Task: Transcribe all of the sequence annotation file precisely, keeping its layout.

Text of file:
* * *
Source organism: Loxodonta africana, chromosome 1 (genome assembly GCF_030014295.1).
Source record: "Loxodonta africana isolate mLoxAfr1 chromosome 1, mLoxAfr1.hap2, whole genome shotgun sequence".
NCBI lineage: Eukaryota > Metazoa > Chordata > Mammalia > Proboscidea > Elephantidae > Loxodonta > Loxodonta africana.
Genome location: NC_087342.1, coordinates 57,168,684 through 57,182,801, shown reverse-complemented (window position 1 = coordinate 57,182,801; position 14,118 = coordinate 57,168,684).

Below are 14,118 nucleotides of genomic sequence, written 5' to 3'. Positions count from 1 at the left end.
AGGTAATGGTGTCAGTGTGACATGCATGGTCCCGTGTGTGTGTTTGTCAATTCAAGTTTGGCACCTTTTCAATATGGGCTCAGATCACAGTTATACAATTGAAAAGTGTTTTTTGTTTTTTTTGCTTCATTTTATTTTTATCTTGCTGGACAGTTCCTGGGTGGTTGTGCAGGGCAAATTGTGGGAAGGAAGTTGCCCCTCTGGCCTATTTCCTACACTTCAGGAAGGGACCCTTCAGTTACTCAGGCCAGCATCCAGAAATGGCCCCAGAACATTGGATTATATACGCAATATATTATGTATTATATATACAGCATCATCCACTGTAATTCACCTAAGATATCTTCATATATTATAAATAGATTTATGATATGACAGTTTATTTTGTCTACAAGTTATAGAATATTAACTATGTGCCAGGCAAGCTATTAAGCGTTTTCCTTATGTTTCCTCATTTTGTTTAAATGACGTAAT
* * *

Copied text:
Source organism: Loxodonta africana, chromosome 1 (genome assembly GCF_030014295.1).
Source record: "Loxodonta africana isolate mLoxAfr1 chromosome 1, mLoxAfr1.hap2, whole genome shotgun sequence".
NCBI lineage: Eukaryota > Metazoa > Chordata > Mammalia > Proboscidea > Elephantidae > Loxodonta > Loxodonta africana.
Genome location: NC_087342.1, coordinates 57,168,684 through 57,182,801, shown reverse-complemented (window position 1 = coordinate 57,182,801; position 14,118 = coordinate 57,168,684).

Below are 14,118 nucleotides of genomic sequence, written 5' to 3'. Positions count from 1 at the left end.
AGGTAATGGTGTCAGTGTGACATGCATGGTCCCGTGTGTGTGTTTGTCAATTCAAGTTTGGCACCTTTTCAATATGGGCTCAGATCACAGTTATACAATTGAAAAGTGTTTTTTGTTTTTTTTGCTTCATTTTATTTTTATCTTGCTGGACAGTTCCTGGGTGGTTGTGCAGGGCAAATTGTGGGAAGGAAGTTGCCCCTCTGGCCTATTTCCTACACTTCAGGAAGGGACCCTTCAGTTACTCAGGCCAGCATCCAGAAATGGCCCCAGAACATTGGATTATATACGCAATATATTATGTATTATATATACAGCATCATCCACTGTAATTCACCTAAGATATCTTCATATATTATAAATAGATTTATGATATGACAGTTTATTTTGTCTACAAGTTATAGAATATTAACTATGTGCCAGGCAAGCTATTAAGCGTTTTCCTTATGTTTCCTCATTTTGTTTAAATGACGTAAT